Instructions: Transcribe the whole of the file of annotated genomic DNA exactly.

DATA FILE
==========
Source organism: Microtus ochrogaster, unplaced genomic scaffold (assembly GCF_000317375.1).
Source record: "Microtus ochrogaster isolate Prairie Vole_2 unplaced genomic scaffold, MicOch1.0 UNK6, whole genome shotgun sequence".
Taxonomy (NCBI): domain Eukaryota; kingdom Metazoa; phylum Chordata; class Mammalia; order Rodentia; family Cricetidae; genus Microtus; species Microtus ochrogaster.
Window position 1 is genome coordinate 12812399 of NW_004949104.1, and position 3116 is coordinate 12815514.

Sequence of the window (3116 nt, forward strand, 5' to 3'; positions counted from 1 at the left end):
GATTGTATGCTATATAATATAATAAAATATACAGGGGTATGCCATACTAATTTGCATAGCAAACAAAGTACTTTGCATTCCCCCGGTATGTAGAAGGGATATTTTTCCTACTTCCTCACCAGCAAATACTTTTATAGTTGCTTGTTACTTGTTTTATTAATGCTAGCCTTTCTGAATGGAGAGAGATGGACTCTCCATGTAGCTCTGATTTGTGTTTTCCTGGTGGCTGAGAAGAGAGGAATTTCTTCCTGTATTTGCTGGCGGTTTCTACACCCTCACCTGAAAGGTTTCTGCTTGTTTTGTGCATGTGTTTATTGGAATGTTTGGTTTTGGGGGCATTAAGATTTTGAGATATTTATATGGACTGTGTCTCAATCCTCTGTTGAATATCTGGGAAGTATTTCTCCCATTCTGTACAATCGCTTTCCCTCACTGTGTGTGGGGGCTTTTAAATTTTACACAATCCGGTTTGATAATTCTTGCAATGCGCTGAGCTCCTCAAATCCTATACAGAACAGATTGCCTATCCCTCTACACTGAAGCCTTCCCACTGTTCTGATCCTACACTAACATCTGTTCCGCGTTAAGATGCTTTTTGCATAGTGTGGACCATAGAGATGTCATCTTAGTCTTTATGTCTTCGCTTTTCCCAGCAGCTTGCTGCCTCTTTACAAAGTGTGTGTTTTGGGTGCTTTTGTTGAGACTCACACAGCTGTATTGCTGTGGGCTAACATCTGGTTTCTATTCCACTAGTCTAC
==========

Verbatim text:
Source organism: Microtus ochrogaster, unplaced genomic scaffold (assembly GCF_000317375.1).
Source record: "Microtus ochrogaster isolate Prairie Vole_2 unplaced genomic scaffold, MicOch1.0 UNK6, whole genome shotgun sequence".
Taxonomy (NCBI): domain Eukaryota; kingdom Metazoa; phylum Chordata; class Mammalia; order Rodentia; family Cricetidae; genus Microtus; species Microtus ochrogaster.
Window position 1 is genome coordinate 12812399 of NW_004949104.1, and position 3116 is coordinate 12815514.

Sequence of the window (3116 nt, forward strand, 5' to 3'; positions counted from 1 at the left end):
GATTGTATGCTATATAATATAATAAAATATACAGGGGTATGCCATACTAATTTGCATAGCAAACAAAGTACTTTGCATTCCCCCGGTATGTAGAAGGGATATTTTTCCTACTTCCTCACCAGCAAATACTTTTATAGTTGCTTGTTACTTGTTTTATTAATGCTAGCCTTTCTGAATGGAGAGAGATGGACTCTCCATGTAGCTCTGATTTGTGTTTTCCTGGTGGCTGAGAAGAGAGGAATTTCTTCCTGTATTTGCTGGCGGTTTCTACACCCTCACCTGAAAGGTTTCTGCTTGTTTTGTGCATGTGTTTATTGGAATGTTTGGTTTTGGGGGCATTAAGATTTTGAGATATTTATATGGACTGTGTCTCAATCCTCTGTTGAATATCTGGGAAGTATTTCTCCCATTCTGTACAATCGCTTTCCCTCACTGTGTGTGGGGGCTTTTAAATTTTACACAATCCGGTTTGATAATTCTTGCAATGCGCTGAGCTCCTCAAATCCTATACAGAACAGATTGCCTATCCCTCTACACTGAAGCCTTCCCACTGTTCTGATCCTACACTAACATCTGTTCCGCGTTAAGATGCTTTTTGCATAGTGTGGACCATAGAGATGTCATCTTAGTCTTTATGTCTTCGCTTTTCCCAGCAGCTTGCTGCCTCTTTACAAAGTGTGTGTTTTGGGTGCTTTTGTTGAGACTCACACAGCTGTATTGCTGTGGGCTAACATCTGGTTTCTATTCCACTAGTCTAC